When my daughter was undergoing treatment for cancer, a container of “holy water” arrived at my door from an acquaintance who had taken a trip to a sacred spring somewhere in the Middle East. “Have her drink this,” the note said. “It has miraculous healing properties.”
I politely thanked this well-intentioned person, but I was, frankly, horrified. My daughter was immunosuppressed! All I could think about were the germs I’d be introducing into her system.
This wasn’t an isolated incident during my daughter’s treatment. While most of our family and friends trusted that we were doing everything we could to save Ana, there were also those who insisted we could do more. They pushed “miracle cures” on us — things like high doses of cannabis, frankincense oil (rubbed on her stomach near the tumour), and other dubious remedies. They meant well, but they were only adding to the pain I felt over not being able to heal my child.
It wasn’t just the “alternative” or “holistic” treatment advice that caused distress. My (now-estranged) cousin frequently sent me clinical studies and journal abstracts about Ana’s specific tumour type, many of which I’d already seen and reviewed with Ana’s doctors.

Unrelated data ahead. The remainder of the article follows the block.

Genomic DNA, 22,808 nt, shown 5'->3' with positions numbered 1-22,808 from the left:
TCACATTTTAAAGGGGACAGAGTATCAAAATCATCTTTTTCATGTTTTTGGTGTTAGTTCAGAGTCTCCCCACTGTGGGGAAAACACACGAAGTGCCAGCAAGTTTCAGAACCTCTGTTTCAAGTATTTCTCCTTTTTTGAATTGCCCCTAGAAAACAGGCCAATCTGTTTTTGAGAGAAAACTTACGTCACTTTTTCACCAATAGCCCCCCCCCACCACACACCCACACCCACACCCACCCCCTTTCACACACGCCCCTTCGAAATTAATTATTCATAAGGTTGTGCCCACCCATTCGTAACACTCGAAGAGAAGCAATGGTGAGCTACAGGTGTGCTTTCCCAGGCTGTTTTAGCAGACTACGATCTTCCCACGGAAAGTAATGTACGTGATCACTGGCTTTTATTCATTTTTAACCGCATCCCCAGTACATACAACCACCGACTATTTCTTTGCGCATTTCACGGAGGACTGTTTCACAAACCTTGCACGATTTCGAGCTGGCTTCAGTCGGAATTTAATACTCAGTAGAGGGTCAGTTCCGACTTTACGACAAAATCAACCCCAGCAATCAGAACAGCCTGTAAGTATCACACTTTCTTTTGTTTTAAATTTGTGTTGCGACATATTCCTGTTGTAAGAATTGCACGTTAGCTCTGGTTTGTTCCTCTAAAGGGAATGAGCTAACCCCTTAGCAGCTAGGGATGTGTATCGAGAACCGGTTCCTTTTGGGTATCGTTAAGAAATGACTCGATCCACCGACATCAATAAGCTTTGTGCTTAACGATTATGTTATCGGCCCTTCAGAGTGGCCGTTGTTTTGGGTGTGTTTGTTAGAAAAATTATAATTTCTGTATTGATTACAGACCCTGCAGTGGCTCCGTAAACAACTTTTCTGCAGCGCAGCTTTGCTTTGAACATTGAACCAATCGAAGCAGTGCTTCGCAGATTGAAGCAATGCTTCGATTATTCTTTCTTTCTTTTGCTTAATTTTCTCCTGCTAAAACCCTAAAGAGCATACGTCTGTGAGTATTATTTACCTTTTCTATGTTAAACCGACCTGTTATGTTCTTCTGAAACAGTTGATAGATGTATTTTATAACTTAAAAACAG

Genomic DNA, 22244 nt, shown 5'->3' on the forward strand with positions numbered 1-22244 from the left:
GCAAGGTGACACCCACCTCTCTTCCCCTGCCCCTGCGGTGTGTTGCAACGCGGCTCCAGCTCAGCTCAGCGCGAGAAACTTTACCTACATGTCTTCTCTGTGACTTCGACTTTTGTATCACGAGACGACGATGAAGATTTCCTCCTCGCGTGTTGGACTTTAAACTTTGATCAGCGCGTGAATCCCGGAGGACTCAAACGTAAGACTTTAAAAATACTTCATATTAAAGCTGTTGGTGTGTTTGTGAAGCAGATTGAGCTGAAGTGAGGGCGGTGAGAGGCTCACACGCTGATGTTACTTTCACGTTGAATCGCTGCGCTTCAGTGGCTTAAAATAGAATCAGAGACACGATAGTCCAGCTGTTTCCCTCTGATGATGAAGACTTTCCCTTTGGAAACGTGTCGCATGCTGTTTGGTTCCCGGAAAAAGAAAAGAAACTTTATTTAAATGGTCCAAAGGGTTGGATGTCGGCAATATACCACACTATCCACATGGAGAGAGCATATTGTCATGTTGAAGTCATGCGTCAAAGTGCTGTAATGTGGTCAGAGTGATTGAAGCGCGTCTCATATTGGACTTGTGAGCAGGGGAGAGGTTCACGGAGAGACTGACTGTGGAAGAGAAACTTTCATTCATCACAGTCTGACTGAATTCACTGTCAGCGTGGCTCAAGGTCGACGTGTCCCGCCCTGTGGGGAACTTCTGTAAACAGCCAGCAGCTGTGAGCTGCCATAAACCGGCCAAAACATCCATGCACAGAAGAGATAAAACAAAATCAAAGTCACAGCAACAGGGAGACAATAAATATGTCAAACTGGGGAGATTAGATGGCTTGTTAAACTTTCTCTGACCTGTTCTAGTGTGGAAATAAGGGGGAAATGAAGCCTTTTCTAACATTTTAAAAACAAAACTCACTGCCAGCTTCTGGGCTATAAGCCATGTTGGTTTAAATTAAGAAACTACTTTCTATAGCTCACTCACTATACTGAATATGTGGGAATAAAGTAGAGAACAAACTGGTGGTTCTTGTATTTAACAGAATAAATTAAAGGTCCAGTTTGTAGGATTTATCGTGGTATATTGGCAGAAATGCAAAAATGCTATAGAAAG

At first, I was receptive, letting my cousin know I’d forwarded a particular study to Ana’s oncologist and keeping her informed about his response. In most cases, though, the treatments she forwarded had to do with immunotherapy, which Ana wasn’t a candidate for due to her immunosuppressive drugs.
My cousin ignored my explanations regarding why we couldn’t explore a particular treatment and continued sending studies. When I asked her to stop, explaining that those of us involved in Ana’s day-to-day care were already monitoring (and even using) the latest available treatments, she stopped speaking to me. She never reached out after Ana died, and she skipped Ana’s memorial service.
Watch: What Briony Benjamin learnt after being diagnosed with cancer. Post continues after video.